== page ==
LORD  BYRON  and  his  TIMES
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Letters and Journals of Lord Byron
Lord Byron to John Murray, 4 September 1817

Life of Byron: to 1806
Life of Byron: 1806
Life of Byron: 1807
Life of Byron: 1808
Life of Byron: 1809
Life of Byron: 1810
Life of Byron: 1811
Life of Byron: 1812
Life of Byron: 1813
Life of Byron: 1814
Life of Byron: 1815
Life of Byron: 1816 (I)
Life of Byron: 1816 (II)
Life of Byron: 1817
Life of Byron: 1818
Life of Byron: 1819
Life of Byron: 1820
Life of Byron: 1821
Life of Byron: 1822
Life of Byron: 1823
Life of Byron: 1824
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“Sept. 4th, 1817.

“Your letter of the 15th has conveyed with its contents the impression of a seal, to which the ‘Saracen’s Head’ is a seraph, and the ‘Bull and Mouth’ a delicate device. I knew that calumny had sufficiently blackened me of later days, but not that it had given the features as well as complexion of a negro. Poor Augusta is not less, but rather more, shocked than myself, and says ‘people seem to have lost their recollection strangely’ when they engraved such a ‘blackamoor.’ Pray don’t seal (at least to me) with such a caricature of the human numskull altogether; and if you don’t break the seal-cutter’s head, at least crack his libel (or likeness, if it should be a likeness) of mine.

Mr. Kinnaird is not yet arrived, but expected. He has lost by the way all the tooth-powder, as a letter from Spa informs me.

“By Mr. Rose I received safely, though tardily, magnesia and tooth-powder, and * * * * Why do you send me such trash—worse than trash, the Sublime of Mediocrity? Thanks for Lalla, however, which is good; and thanks for the Edinburgh and Quarterly, both very amusing and well-written. Paris in 1815, &c.—good. Modern Greece—good for nothing; written by some one who has never been there, and not being able to manage the Spenser stanza, has invented a thing of its own, consisting of two elegiac stanzas, a heroic line, and an Alexandrine, twisted on a string. Besides, why ‘modern?’ You may say modern Greeks, but surely Greece itself is rather more ancient than ever it was.—Now for business.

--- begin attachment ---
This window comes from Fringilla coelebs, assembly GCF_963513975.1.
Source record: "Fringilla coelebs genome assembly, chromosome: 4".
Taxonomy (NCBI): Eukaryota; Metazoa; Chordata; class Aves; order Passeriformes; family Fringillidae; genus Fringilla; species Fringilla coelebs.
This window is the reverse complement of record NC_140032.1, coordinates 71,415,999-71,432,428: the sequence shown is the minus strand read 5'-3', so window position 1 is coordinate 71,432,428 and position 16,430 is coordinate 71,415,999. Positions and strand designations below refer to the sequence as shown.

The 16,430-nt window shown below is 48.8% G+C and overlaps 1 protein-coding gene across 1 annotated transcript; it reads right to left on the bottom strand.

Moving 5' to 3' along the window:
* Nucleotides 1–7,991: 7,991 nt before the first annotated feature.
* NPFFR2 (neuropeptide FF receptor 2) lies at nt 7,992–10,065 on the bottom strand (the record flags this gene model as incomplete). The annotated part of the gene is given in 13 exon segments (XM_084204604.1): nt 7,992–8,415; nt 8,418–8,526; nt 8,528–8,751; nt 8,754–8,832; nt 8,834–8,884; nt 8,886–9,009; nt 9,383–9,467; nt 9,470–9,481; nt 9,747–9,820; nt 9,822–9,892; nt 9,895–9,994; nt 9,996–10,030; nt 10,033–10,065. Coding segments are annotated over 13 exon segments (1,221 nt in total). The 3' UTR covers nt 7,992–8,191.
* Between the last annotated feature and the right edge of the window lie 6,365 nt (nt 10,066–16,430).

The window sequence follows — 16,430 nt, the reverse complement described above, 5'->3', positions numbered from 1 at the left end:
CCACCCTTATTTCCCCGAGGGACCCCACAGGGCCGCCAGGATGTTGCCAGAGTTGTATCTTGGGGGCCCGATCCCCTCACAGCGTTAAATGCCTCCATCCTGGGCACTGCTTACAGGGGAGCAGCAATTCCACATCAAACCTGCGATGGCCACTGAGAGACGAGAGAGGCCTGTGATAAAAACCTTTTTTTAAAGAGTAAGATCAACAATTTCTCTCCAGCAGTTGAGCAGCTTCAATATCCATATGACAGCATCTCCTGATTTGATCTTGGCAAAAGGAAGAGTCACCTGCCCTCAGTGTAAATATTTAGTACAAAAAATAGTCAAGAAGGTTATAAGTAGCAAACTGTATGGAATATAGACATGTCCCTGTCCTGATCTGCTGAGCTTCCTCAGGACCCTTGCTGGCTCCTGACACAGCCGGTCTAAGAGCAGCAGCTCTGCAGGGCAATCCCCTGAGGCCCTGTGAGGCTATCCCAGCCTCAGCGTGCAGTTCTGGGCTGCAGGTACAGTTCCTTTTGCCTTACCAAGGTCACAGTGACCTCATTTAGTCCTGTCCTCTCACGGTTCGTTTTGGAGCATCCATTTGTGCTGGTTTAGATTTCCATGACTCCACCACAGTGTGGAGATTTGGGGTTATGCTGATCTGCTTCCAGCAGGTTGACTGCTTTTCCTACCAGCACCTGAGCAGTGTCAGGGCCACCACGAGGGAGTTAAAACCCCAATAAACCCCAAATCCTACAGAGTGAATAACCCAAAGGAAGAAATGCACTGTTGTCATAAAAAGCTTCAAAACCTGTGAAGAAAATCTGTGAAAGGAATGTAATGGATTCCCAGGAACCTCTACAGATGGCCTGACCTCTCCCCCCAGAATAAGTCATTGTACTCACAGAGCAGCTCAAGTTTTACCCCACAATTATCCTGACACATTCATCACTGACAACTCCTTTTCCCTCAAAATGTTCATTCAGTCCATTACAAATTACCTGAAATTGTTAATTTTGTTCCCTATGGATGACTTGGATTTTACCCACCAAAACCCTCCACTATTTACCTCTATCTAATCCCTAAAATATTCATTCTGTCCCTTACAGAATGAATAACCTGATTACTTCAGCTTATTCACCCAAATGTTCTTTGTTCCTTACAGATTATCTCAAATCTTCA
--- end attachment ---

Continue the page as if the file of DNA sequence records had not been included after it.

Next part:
“You offer 1500 guineas for the new Canto: I won’t take it. I ask two thousand five hundred guineas for it, which you will either give or not, as you think proper. It concludes the poem, and consists of 144
144 NOTICES OF THE A. D. 1817.
stanzas. The notes are numerous, and chiefly written by
Mr. Hobhouse, whose researches have been indefatigable, and who, I will venture to say, has more real knowledge of Rome and its environs than any Englishman who has been there since Gibbon. By the way, to prevent any mistakes, I think it necessary to state the fact that he, Mr. Hobhouse, has no interest whatever in the price or profit to be derived from the copyright of either poem or notes directly or indirectly; so that you are not to suppose that it is by, for, or through him, that I require more for this Canto than the preceding.—No: but if Mr. Eustace was to have had two thousand for a poem on Education; if Mr. Moore is to have three thousand for Lalla &c.; if Mr. Campbell is to have three thousand for his prose on poetry—I don’t mean to disparage these gentlemen in their labours—but I ask the aforesaid price for mine. You will tell me that their productions are considerably longer: very true, and when they shorten them, I will lengthen mine, and ask less. You shall submit the MS. to Mr. Gifford, and any other two gentlemen to be named by you (Mr. Frere, or Mr. Croker, or whomever you please, except such fellows as your * *s and * *s), and if they pronounce this Canto to be inferior as a whole to the preceding, I will not appeal from their award, but burn the manuscript, and leave things as they are.

“Yours very truly.

“P.S. In answer to a former letter, I sent you a short statement of what I thought the state of our present copyright account, viz., six hundred pounds still (or lately) due on Childe Harold, and six hundred guineas, Manfred and Tasso, making a total of twelve hundred and thirty pounds. If we agree about the new poem, I shall take the liberty to reserve the choice of the manner in which it should be published, viz. a quarto, certes.” * * * * * * * * *